Rabi landslide? Not a big problem, horseback and walking the answer

Riding on horseback is the main way to get around Rabi Island after the landslide blocked the road … or just walk. Image: Blessen Tom/Bearing Witness

By Hele Ikimotu on Rabi, Fiji

The rebuilding of a road on Fiji’s northern Rabi Island is currently in the works.

Fiji’s most recent natural disaster, Tropical Cyclone Keni, destroyed many parts of the country’s main towns.

One of Fiji’s outer islands, Rabi, was also affected by the cyclone.

Although the cyclone did not pass through the 66 sq km island in the Vanua Levu group, heavy rain and wind caused the landslide, blocking a road which connects the main village of Tabwewa to the rest of the island.

The landslide has meant that it is unsafe for locals to use the road. They must either walk around the rubble – or ride a horse.

This is not the first time a landslide has happened in Rabi due to the impacts of harsh weather.

-Partners-

Janet Tawaketini, whose last time on Rabi was in 1995, is visiting the island and was shocked to see the remnants of a previous landslide, also in Tabwewa.

“That’s where my great grandparents’ graves were. Their grave and their bones are literally gone,” she said.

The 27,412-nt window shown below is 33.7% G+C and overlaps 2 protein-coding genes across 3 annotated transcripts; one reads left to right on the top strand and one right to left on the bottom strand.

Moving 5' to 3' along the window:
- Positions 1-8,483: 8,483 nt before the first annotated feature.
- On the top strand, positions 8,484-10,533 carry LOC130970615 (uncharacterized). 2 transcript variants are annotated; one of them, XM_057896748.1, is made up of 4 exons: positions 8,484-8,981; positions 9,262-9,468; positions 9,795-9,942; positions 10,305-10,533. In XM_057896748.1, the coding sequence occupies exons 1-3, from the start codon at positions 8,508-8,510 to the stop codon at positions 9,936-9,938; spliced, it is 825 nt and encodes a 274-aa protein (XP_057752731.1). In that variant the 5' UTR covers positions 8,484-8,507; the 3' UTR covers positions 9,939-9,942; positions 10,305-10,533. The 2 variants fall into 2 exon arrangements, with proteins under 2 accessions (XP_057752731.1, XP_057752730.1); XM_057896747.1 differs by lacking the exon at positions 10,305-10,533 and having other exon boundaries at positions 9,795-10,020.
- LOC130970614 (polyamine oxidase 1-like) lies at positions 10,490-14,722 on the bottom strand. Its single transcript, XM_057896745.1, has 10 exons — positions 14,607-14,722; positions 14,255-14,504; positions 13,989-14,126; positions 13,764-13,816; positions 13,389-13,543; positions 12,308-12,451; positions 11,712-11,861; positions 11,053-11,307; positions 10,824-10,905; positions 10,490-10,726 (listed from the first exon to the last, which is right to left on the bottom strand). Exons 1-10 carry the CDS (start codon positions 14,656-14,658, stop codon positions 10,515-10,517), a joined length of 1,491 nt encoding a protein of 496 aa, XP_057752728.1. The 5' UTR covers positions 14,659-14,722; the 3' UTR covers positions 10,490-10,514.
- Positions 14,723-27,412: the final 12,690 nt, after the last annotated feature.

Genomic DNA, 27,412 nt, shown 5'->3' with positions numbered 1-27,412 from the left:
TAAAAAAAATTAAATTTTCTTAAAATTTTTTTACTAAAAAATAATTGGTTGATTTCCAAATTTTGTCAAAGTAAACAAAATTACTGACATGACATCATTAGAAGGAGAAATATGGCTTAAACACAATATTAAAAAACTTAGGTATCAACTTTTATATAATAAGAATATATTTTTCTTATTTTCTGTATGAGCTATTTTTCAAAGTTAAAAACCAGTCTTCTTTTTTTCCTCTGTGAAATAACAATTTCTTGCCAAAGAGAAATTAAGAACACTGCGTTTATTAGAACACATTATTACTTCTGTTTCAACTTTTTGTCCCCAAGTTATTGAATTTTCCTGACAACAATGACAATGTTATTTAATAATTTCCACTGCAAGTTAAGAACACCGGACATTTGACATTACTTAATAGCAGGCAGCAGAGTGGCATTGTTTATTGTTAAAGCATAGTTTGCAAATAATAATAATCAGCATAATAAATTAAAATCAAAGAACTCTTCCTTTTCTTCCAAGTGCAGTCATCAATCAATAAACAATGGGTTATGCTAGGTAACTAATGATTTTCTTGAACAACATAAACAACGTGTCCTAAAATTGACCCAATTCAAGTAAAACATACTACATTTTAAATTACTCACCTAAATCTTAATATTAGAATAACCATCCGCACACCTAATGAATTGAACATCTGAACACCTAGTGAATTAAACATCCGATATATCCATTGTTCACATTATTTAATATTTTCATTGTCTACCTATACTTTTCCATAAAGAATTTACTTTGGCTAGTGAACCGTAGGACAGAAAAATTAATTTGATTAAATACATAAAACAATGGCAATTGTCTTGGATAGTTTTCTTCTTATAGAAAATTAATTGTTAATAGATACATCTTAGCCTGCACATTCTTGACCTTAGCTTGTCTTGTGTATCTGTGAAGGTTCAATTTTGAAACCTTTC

A building company from Savusavu has been sent over to Rabi to fix the most recent landslide.

Hele Ikimotu and Blessen Tom are in Fiji as part of the Pacific Media Centre’s Bearing Witness 2018 climate change project. They are collaborating with the University of the South Pacific.

The mudslide-blocked Rabi road under repair. Image: Blessen Tom/Bearing Witness A digger to the rescue on Rabi’s blocked road. Image: Blessen Tom/Bearing Witness

Print Friendly, PDF & Email

Article by AsiaPacificReport.nz

MIL OSI – Source: Evening Report Arts and Media

Fiji’s provident fund frees up $5.3m for natural disaster assistance

A spate of tropical cyclones has hit Fiji and other Pacific Islands in the past few months, causing widespread damage and flooding in low-lying areas. Image: Dept of Information/Wansolwara

By Wansolwara News staff

The Fiji National Provident Fund has released $5.33 million in flood assistance funds to 6351 members in the aftermath of two recently devastating cyclones that passed through the Fiji islands group.